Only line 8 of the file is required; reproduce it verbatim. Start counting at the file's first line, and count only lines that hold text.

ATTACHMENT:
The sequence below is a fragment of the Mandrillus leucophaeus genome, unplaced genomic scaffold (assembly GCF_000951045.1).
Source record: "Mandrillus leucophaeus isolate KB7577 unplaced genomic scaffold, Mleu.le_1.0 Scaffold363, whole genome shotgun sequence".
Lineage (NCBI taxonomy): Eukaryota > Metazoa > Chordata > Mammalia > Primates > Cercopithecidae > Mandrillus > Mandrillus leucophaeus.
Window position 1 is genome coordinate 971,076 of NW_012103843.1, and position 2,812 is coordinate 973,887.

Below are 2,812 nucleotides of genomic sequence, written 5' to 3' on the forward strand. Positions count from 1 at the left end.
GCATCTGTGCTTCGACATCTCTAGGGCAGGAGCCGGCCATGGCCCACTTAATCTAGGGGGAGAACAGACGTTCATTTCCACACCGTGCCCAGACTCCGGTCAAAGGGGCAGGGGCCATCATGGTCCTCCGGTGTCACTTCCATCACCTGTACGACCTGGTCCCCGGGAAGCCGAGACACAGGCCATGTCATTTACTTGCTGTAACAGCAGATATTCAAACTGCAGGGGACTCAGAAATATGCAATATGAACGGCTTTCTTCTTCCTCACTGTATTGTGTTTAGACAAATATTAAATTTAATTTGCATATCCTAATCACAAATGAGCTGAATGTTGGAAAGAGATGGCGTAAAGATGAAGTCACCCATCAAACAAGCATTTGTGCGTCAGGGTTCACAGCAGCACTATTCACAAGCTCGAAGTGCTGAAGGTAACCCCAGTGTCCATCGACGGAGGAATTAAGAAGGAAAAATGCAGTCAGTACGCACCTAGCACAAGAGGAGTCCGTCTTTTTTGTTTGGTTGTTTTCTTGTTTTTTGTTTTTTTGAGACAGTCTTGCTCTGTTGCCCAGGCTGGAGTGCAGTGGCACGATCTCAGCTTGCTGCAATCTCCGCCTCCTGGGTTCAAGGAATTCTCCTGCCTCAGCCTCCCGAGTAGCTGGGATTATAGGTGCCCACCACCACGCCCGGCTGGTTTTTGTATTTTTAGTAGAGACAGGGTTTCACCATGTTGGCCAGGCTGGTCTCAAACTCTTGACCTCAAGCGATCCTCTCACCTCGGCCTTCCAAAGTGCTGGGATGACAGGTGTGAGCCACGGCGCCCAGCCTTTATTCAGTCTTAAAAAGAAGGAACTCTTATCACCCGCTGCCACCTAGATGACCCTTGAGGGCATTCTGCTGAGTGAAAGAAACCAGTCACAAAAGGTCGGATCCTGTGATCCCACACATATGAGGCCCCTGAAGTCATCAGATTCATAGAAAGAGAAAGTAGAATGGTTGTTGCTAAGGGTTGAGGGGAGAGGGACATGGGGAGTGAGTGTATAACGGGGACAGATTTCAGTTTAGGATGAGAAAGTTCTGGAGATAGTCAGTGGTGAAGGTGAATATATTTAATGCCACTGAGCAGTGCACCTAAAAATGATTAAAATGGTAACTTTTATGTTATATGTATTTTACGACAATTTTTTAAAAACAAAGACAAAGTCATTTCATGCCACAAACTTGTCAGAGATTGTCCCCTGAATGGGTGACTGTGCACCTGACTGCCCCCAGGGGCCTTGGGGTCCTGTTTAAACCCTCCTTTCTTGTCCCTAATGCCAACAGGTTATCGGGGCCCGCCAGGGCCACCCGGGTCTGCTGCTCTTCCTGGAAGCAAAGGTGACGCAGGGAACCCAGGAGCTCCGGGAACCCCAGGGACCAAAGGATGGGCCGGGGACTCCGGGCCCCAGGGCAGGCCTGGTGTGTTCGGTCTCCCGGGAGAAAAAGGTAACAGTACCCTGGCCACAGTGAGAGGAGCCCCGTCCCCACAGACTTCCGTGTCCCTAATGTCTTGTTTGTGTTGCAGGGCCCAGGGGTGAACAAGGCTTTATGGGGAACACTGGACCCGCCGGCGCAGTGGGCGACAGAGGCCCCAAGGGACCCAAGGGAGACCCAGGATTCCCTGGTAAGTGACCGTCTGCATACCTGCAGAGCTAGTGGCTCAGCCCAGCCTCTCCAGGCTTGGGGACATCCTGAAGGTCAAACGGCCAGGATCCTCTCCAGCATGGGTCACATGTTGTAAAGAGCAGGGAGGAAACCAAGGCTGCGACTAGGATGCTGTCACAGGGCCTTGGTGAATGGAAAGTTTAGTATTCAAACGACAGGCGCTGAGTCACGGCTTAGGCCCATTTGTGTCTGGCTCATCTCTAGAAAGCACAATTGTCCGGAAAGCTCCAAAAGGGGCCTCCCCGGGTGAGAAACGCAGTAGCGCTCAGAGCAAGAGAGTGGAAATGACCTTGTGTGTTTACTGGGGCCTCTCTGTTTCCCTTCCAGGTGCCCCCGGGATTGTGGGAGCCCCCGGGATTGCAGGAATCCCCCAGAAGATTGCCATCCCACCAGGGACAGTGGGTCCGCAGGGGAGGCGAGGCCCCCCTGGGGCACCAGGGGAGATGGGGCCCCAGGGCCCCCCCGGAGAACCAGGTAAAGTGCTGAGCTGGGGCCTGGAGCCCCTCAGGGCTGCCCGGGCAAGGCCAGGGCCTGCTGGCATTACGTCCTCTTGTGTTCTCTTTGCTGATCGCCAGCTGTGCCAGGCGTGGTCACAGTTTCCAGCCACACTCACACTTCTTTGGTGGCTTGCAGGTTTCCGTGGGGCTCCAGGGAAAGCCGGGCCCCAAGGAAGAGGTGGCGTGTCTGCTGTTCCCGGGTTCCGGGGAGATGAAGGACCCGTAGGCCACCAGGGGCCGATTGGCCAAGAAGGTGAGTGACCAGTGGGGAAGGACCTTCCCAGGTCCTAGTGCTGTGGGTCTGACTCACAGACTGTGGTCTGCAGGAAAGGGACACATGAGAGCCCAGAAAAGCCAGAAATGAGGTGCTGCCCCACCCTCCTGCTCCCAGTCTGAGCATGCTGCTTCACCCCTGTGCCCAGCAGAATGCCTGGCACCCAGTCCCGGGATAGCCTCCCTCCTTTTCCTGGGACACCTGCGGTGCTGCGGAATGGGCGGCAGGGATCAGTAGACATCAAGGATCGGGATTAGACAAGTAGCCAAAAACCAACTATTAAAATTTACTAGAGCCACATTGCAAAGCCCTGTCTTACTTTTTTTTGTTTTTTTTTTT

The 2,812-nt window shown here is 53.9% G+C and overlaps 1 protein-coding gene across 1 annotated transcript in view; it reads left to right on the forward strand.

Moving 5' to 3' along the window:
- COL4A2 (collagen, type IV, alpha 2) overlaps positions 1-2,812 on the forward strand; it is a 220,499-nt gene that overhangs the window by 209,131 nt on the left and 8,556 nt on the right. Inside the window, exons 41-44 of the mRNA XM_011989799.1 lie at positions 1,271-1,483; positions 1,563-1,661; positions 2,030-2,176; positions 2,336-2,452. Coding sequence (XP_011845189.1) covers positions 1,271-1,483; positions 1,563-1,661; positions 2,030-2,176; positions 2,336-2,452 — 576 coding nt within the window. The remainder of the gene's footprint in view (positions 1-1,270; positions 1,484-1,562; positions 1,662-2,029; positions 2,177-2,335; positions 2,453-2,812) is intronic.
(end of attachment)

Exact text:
Moving 5' to 3' along the window: